Man, this is depressing.  Basically, a man is arrested for swearing, is beaten so badly that a major organ is torn in two, dies, and it's all sweet.  I'm expecting to hear any day that the guy has been given a promotion.  It's a damn disgrace.  And there's a good deal more to the story than I've gone into here.  I really do despair.  It's 2006, and still in a country where we have the infinite leisure to examine ourselves and our actions, a black life is worth nothing to so many.  It's a day of great shame for the entire nation.  Or yet another day of shame, I should say. I can barely think about anything else.

Further details can be found hereand here.

lagatta

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Black life worth nothing in Queensland.
« Reply #1 on: December 16, 2006, 10:28:16 AM »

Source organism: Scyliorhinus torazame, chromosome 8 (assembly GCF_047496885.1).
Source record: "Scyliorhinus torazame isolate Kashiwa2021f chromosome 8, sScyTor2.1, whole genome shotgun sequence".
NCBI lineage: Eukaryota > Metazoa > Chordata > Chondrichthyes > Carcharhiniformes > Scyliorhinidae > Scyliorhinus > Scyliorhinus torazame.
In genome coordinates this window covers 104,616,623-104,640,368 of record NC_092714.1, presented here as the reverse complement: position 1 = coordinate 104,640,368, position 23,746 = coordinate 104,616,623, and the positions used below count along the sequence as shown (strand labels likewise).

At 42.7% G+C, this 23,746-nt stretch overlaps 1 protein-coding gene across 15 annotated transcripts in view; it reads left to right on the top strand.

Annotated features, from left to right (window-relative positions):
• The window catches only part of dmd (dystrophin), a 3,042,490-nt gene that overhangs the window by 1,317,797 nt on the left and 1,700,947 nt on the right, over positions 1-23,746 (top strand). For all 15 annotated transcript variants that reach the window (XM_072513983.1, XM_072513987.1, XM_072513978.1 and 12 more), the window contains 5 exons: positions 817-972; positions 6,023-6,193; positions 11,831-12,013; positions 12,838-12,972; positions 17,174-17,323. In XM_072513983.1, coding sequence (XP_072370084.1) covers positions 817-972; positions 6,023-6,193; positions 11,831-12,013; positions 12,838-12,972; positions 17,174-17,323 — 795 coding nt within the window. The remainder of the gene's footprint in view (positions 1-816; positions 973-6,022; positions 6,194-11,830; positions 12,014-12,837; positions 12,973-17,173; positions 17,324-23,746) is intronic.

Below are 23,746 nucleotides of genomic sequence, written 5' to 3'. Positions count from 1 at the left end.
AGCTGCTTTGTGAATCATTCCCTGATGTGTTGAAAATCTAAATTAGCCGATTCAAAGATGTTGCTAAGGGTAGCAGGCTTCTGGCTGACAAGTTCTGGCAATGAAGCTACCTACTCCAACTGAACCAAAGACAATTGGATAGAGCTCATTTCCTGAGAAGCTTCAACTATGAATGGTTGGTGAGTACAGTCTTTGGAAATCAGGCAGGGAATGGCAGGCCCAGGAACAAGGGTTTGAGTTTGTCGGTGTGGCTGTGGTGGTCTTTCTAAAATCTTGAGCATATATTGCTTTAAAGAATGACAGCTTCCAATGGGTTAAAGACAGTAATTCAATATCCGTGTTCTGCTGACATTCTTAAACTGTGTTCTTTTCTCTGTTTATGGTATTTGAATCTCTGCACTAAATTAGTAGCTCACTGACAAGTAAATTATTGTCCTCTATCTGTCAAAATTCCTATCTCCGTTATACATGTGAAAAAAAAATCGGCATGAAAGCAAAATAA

That is horrific, Suzanne. I'm sure there have been equally bad cases concerning police abuse of indigenous people here, but I can't think of any recent ones that are as egregious.

The most recent I recall was the case of several First Nations men left to die of exposure on the Prairies (if I recall, it was in Saskatchewan).
" Eure \'Ordnung\' ist auf Sand gebaut. Die Revolution wird sich morgen schon \'rasselnd wieder in die Höhe richten\' und zu eurem Schrecken mit Posaunenklang verkünden: \'Ich war, ich bin, ich werde sein!\' "
Rosa Luxemburg

skdadl

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Black life worth nothing in Queensland.
« Reply #2 on: December 16, 2006, 10:29:19 AM »
Suzette, that is horrible, both stages of that story.